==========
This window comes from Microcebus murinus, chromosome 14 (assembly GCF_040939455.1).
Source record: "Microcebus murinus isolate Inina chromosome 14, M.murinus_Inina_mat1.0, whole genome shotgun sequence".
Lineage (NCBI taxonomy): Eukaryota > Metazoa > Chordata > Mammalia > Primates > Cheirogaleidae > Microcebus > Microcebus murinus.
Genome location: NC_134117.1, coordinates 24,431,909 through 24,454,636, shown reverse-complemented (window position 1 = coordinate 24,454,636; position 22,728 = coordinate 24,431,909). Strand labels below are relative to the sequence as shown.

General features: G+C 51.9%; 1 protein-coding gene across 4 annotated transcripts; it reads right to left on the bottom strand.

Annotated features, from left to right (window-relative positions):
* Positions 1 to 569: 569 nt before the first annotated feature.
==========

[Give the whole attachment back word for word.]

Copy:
This window comes from Microcebus murinus, chromosome 14 (assembly GCF_040939455.1).
Source record: "Microcebus murinus isolate Inina chromosome 14, M.murinus_Inina_mat1.0, whole genome shotgun sequence".
Lineage (NCBI taxonomy): Eukaryota > Metazoa > Chordata > Mammalia > Primates > Cheirogaleidae > Microcebus > Microcebus murinus.
Genome location: NC_134117.1, coordinates 24,431,909 through 24,454,636, shown reverse-complemented (window position 1 = coordinate 24,454,636; position 22,728 = coordinate 24,431,909). Strand labels below are relative to the sequence as shown.

General features: G+C 51.9%; 1 protein-coding gene across 4 annotated transcripts; it reads right to left on the bottom strand.

Annotated features, from left to right (window-relative positions):
* Positions 1 to 569: 569 nt before the first annotated feature.